Google Finally Takes A Stand Against Revenge Porn

Google Logo in Building43.
Google Logo in Building43.

Google wants to help victims of revenge porn.

Amit Singhal, senior vice president of Google Search, announced in a blog post Friday that the company will soon honor requests from victims to remove nude or sexually explicit images from the search engine.

"Revenge porn" refers to sensitive content distributed without an individual's permission. It's become a massive problem in recent years: Kevin Bollaert, a San Diego man who extorted money from victims to remove such images from his website, was recently sentenced to 18 years in prison; and celebrities like Jennifer Lawrence fell victim to a major hacking last year that left their private photos exposed.

The new decision from Google is in some ways contrary to the company's mission to put the entire Web at a user's fingertips. Singhal acknowledges that in his post:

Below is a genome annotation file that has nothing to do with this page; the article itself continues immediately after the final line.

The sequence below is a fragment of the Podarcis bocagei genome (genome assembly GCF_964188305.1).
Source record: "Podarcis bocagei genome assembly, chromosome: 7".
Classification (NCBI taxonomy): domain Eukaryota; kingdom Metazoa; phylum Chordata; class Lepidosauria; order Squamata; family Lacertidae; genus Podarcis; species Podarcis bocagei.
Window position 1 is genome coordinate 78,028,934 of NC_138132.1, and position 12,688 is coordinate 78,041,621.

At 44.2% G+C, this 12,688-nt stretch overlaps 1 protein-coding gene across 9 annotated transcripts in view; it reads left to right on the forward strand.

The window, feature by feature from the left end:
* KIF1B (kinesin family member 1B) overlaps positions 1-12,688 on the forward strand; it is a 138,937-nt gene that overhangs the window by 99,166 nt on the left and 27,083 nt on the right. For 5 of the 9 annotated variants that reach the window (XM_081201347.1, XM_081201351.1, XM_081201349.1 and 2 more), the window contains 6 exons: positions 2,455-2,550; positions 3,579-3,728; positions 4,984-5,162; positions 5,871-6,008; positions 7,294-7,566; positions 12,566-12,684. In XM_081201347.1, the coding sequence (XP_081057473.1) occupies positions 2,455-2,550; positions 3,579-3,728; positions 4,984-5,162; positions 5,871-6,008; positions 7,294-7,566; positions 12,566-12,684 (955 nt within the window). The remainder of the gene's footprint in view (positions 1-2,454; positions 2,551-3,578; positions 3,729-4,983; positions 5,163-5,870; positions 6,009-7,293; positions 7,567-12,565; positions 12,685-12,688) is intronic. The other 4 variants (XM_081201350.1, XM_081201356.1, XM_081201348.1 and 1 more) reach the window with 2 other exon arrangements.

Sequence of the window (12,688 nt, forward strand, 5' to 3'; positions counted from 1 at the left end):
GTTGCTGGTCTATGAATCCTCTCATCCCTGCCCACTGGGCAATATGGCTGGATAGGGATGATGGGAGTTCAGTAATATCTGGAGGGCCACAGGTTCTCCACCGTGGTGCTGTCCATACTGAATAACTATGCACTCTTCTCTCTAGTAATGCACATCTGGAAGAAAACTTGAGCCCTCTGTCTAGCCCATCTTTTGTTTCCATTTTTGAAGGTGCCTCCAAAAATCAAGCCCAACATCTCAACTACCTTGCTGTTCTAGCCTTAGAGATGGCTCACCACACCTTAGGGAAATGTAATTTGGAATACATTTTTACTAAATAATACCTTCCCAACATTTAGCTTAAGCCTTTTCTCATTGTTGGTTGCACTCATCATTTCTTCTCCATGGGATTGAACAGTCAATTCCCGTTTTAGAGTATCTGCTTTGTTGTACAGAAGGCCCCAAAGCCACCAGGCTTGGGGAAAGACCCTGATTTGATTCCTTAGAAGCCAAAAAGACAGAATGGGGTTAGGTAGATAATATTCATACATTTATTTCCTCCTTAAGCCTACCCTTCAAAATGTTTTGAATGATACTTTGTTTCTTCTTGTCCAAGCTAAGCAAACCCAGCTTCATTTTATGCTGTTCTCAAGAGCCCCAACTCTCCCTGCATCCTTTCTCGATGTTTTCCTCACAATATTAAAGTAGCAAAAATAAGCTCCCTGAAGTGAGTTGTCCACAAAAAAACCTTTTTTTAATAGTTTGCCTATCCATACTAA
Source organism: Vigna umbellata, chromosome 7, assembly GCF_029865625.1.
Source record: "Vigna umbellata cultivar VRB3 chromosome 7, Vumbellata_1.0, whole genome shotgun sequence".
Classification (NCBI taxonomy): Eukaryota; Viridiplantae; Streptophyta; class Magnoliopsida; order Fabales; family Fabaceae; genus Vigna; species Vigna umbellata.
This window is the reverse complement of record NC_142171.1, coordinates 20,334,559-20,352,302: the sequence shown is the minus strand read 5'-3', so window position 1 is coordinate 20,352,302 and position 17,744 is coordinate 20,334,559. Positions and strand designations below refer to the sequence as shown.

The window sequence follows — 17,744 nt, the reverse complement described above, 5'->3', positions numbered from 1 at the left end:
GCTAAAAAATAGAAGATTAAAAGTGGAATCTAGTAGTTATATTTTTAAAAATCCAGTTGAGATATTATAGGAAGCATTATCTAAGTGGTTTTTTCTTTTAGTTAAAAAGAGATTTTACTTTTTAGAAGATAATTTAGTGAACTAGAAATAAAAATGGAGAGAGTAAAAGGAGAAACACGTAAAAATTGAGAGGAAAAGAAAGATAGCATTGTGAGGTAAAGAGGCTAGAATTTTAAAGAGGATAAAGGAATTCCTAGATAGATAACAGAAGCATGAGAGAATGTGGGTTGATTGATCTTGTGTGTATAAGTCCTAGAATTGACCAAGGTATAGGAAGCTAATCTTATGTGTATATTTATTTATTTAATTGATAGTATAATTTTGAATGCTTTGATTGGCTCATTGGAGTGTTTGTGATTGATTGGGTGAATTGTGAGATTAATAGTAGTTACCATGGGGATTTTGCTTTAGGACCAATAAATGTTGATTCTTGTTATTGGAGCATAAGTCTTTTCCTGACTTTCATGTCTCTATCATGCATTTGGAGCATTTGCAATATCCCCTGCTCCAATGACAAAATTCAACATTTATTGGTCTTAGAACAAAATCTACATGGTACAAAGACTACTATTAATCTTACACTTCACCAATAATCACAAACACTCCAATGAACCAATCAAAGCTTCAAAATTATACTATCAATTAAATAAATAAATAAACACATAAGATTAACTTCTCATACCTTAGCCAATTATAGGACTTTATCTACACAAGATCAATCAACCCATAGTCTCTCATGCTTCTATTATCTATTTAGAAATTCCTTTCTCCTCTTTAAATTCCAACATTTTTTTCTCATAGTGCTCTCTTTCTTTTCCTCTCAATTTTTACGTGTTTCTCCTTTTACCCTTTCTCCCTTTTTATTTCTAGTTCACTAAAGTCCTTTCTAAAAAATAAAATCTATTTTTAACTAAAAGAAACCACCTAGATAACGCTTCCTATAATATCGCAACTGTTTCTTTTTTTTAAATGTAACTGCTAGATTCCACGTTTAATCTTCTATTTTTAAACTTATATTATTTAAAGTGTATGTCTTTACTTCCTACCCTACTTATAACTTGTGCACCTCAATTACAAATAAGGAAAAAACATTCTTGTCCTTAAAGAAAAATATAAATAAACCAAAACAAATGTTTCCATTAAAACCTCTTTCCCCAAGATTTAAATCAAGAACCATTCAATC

[R]evenge porn images are intensely personal and emotionally damaging, and serve only to degrade the victims — predominantly women. ... This is a narrow and limited policy, similar to how we treat removal requests for other highly sensitive personal information, such as bank account numbers and signatures, that may surface in our search results.

Google plans to release a Web form for individuals to submit requests for the removal of revenge porn. It is not available yet, and a representative for Google did not immediately respond to a request for more information.

Of course, this is not a perfect solution. While Google can remove the results from search, it doesn't have the ability to scrub content from websites. But it's a big step toward making sure revenge content goes unseen.